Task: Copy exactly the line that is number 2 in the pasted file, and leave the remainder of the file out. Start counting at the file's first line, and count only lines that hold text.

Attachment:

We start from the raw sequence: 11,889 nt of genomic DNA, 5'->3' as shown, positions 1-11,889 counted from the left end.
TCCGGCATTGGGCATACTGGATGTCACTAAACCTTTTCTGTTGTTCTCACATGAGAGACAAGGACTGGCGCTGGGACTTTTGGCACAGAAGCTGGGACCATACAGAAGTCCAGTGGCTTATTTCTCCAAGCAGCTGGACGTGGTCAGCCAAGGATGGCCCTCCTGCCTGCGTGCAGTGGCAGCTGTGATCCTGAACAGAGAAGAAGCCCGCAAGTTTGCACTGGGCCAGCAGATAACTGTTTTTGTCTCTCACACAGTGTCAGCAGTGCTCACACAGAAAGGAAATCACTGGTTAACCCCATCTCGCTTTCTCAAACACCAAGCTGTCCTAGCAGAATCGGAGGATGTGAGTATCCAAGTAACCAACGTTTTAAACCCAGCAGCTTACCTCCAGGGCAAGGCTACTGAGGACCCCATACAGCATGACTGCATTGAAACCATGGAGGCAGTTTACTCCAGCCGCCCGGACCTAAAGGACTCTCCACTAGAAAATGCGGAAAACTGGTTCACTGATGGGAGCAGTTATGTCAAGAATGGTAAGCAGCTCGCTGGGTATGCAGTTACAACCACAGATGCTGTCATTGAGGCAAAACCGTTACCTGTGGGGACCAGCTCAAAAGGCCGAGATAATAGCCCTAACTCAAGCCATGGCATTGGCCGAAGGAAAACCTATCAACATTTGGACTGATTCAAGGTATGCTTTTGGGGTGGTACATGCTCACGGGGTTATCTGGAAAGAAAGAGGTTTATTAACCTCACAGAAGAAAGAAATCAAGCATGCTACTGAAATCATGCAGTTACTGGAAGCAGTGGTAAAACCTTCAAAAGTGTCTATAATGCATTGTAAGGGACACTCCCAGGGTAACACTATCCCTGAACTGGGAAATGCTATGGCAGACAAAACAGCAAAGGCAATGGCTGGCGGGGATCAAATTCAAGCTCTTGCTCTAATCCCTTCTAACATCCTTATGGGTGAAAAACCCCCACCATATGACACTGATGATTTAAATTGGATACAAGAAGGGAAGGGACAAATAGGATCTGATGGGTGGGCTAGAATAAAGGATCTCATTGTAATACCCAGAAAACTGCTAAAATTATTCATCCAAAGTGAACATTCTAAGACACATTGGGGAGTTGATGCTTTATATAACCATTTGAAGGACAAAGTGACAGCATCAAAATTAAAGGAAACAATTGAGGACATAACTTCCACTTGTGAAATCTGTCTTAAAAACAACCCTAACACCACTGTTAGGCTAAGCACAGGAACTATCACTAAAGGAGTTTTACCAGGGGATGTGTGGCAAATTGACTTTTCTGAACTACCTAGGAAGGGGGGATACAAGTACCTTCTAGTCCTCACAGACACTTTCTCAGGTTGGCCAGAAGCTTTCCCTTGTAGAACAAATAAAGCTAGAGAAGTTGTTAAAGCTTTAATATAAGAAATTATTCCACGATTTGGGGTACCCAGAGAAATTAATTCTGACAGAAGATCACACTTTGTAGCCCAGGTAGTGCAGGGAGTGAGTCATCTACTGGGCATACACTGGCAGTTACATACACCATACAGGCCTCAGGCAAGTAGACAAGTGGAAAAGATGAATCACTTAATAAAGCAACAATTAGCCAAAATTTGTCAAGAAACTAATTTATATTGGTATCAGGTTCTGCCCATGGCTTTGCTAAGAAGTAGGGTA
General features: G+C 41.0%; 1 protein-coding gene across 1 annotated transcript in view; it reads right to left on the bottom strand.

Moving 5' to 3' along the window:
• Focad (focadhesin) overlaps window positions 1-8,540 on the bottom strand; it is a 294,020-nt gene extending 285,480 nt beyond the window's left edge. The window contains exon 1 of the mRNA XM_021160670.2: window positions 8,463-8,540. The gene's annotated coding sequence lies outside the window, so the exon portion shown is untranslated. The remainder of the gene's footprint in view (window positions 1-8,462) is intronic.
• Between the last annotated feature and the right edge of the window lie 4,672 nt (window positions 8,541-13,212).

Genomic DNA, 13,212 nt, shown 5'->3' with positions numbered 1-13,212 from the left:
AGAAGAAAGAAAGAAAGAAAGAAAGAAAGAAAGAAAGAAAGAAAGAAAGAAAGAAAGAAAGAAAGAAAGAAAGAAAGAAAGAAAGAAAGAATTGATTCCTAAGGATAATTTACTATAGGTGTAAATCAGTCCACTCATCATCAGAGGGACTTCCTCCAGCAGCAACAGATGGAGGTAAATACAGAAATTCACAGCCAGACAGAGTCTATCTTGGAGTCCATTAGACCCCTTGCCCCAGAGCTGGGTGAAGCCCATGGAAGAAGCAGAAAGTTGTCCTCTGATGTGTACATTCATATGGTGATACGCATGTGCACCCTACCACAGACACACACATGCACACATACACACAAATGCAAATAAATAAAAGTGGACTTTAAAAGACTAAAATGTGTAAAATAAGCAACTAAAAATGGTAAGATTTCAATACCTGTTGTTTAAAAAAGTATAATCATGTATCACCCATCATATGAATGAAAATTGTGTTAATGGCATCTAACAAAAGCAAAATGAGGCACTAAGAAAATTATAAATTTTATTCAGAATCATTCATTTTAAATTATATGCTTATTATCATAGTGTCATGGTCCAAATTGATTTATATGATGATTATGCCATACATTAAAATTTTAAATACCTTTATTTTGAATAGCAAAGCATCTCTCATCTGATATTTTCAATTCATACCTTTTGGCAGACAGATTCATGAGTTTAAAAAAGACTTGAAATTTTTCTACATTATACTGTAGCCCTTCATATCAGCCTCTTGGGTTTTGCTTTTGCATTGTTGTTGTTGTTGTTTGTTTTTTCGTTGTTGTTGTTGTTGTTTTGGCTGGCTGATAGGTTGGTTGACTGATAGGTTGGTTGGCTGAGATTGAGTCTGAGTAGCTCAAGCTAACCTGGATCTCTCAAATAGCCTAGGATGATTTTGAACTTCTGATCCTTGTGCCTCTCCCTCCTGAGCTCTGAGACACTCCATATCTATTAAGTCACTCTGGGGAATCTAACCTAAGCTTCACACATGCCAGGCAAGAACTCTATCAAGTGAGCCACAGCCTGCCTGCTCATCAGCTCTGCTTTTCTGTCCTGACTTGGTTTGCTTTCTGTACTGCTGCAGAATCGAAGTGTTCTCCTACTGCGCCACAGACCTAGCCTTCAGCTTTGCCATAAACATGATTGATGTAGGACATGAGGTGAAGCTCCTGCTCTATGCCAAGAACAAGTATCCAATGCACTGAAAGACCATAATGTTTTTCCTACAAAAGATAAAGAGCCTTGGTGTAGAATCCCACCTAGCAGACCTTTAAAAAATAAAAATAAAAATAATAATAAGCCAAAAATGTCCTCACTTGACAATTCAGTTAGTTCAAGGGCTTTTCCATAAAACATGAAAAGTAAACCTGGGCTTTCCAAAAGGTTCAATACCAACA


TCCGGCATTGGGCATACTGGATGTCACTAAACCTTTTCTGTTGTTCTCACATGAGAGACAAGGACTGGCGCTGGGACTTTTGGCACAGAAGCTGGGACCATACAGAAGTCCAGTGGCTTATTTCTCCAAGCAGCTGGACGTGGTCAGCCAAGGATGGCCCTCCTGCCTGCGTGCAGTGGCAGCTGTGATCCTGAACAGAGAAGAAGCCCGCAAGTTTGCACTGGGCCAGCAGATAACTGTTTTTGTCTCTCACACAGTGTCAGCAGTGCTCACACAGAAAGGAAATCACTGGTTAACCCCATCTCGCTTTCTCAAACACCAAGCTGTCCTAGCAGAATCGGAGGATGTGAGTATCCAAGTAACCAACGTTTTAAACCCAGCAGCTTACCTCCAGGGCAAGGCTACTGAGGACCCCATACAGCATGACTGCATTGAAACCATGGAGGCAGTTTACTCCAGCCGCCCGGACCTAAAGGACTCTCCACTAGAAAATGCGGAAAACTGGTTCACTGATGGGAGCAGTTATGTCAAGAATGGTAAGCAGCTCGCTGGGTATGCAGTTACAACCACAGATGCTGTCATTGAGGCAAAACCGTTACCTGTGGGGACCAGCTCAAAAGGCCGAGATAATAGCCCTAACTCAAGCCATGGCATTGGCCGAAGGAAAACCTATCAACATTTGGACTGATTCAAGGTATGCTTTTGGGGTGGTACATGCTCACGGGGTTATCTGGAAAGAAAGAGGTTTATTAACCTCACAGAAGAAAGAAATCAAGCATGCTACTGAAATCATGCAGTTACTGGAAGCAGTGGTAAAACCTTCAAAAGTGTCTATAATGCATTGTAAGGGACACTCCCAGGGTAACACTATCCCTGAACTGGGAAATGCTATGGCAGACAAAACAGCAAAGGCAATGGCTGGCGGGGATCAAATTCAAGCTCTTGCTCTAATCCCTTCTAACATCCTTATGGGTGAAAAACCCCCACCATATGACACTGATGATTTAAATTGGATACAAGAAGGGAAGGGACAAATAGGATCTGATGGGTGGGCTAGAATAAAGGATCTCATTGTAATACCCAGAAAACTGCTAAAATTATTCATCCAAAGTGAACATTCTAAGACACATTGGGGAGTTGATGCTTTATATAACCATTTGAAGGACAAAGTGACAGCATCAAAATTAAAGGAAACAATTGAGGACATAACTTCCACTTGTGAAATCTGTCTTAAAAACAACCCTAACACCACTGTTAGGCTAAGCACAGGAACTATCACTAAAGGAGTTTTACCAGGGGATGTGTGGCAAATTGACTTTTCTGAACTACCTAGGAAGGGGGGATACAAGTACCTTCTAGTCCTCACAGACACTTTCTCAGGTTGGCCAGAAGCTTTCCCTTGTAGAACAAATAAAGCTAGAGAAGTTGTTAAAGCTTTAATATAAGAAATTATTCCACGATTTGGGGTACCCAGAGAAATTAATTCTGACAGAAGATCACACTTTGTAGCCCAGGTAGTGCAGGGAGTGAGTCATCTACTGGGCATACACTGGCAGTTACATACACCATACAGGCCTCAGGCAAGTAGACAAGTGGAAAAGATGAATCACTTAATAAAGCAACAATTAGCCAAAATTTGTCAAGAAACTAATTTATATTGGTATCAGGTTCTGCCCATGGCTTTGCTAAGAAGTAGGGTA